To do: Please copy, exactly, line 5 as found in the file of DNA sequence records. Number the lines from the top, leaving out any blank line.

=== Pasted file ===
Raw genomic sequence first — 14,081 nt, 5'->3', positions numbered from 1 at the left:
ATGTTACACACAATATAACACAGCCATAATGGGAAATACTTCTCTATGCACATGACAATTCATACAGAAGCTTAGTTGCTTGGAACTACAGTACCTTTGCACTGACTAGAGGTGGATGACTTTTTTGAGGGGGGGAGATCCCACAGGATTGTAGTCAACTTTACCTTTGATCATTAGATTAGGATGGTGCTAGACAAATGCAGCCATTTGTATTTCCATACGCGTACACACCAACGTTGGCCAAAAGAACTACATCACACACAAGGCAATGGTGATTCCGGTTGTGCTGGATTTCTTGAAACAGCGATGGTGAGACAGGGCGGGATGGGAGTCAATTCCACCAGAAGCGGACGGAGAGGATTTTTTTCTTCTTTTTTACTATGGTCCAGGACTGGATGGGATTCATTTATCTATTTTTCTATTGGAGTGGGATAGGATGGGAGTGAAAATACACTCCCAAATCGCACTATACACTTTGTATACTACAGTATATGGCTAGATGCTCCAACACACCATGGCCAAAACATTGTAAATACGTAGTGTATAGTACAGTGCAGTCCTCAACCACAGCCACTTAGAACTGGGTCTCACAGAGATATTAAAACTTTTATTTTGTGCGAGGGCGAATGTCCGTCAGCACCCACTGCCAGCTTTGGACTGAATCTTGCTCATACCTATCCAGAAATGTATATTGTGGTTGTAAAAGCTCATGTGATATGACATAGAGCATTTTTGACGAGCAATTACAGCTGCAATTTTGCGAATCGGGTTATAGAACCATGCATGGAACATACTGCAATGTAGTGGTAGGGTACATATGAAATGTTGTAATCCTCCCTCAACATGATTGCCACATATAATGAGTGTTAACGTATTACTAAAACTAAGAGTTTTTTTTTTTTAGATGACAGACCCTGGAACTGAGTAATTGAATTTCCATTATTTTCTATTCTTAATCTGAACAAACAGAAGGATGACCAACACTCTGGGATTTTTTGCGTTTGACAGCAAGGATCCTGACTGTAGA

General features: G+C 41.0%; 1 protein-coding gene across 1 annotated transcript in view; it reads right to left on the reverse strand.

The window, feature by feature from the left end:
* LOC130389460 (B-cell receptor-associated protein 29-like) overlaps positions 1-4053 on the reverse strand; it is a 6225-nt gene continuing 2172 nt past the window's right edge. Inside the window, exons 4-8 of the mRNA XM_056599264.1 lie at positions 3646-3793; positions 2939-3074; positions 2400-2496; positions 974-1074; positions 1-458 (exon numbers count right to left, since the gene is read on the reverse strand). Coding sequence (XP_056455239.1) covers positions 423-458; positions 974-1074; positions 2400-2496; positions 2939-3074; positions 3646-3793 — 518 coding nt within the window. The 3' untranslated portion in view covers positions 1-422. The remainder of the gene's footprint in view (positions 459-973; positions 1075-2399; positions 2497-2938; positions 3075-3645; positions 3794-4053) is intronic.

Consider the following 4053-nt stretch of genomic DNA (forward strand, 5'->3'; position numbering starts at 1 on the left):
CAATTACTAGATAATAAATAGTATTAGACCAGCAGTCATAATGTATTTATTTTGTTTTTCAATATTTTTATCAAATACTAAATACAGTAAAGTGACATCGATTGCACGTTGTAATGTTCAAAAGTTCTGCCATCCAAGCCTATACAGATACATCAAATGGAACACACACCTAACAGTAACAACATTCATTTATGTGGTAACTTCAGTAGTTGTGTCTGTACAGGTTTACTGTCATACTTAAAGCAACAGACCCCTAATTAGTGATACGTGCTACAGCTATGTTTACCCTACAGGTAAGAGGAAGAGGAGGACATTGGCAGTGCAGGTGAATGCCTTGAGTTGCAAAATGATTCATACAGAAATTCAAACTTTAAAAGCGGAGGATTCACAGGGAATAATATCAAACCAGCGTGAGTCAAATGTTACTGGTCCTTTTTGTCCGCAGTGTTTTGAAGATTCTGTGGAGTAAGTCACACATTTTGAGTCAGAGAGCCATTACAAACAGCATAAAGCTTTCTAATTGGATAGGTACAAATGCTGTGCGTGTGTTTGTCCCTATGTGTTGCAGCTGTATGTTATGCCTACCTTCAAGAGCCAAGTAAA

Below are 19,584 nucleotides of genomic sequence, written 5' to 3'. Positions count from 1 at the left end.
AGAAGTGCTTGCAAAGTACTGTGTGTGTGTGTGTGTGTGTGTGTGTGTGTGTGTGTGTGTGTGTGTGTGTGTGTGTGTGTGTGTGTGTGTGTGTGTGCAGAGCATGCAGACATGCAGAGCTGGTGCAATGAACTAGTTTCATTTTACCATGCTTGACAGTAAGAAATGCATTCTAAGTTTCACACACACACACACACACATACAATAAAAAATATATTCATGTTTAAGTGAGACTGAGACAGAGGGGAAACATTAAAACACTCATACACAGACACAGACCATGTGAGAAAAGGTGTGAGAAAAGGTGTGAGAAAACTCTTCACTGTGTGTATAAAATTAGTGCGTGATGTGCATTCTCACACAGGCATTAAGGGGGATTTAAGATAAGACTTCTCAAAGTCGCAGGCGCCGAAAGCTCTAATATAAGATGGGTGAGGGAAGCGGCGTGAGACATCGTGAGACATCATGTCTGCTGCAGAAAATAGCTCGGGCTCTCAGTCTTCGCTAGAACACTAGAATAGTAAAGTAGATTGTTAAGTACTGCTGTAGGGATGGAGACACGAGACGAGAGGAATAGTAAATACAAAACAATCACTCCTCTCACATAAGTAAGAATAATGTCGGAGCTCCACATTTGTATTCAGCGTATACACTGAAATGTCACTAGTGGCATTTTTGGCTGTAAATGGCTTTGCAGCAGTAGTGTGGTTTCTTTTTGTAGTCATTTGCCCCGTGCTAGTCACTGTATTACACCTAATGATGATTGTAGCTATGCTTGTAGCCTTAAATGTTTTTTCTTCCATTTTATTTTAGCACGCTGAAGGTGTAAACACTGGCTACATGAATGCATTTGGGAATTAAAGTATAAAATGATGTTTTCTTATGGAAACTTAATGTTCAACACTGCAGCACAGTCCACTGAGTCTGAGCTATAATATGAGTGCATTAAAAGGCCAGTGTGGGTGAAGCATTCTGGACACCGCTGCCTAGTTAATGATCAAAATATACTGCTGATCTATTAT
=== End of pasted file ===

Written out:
* LOC130389460 (B-cell receptor-associated protein 29-like) overlaps positions 1-4053 on the reverse strand; it is a 6225-nt gene continuing 2172 nt past the window's right edge. Inside the window, exons 4-8 of the mRNA XM_056599264.1 lie at positions 3646-3793; positions 2939-3074; positions 2400-2496; positions 974-1074; positions 1-458 (exon numbers count right to left, since the gene is read on the reverse strand). Coding sequence (XP_056455239.1) covers positions 423-458; positions 974-1074; positions 2400-2496; positions 2939-3074; positions 3646-3793 — 518 coding nt within the window. The 3' untranslated portion in view covers positions 1-422. The remainder of the gene's footprint in view (positions 459-973; positions 1075-2399; positions 2497-2938; positions 3075-3645; positions 3794-4053) is intronic.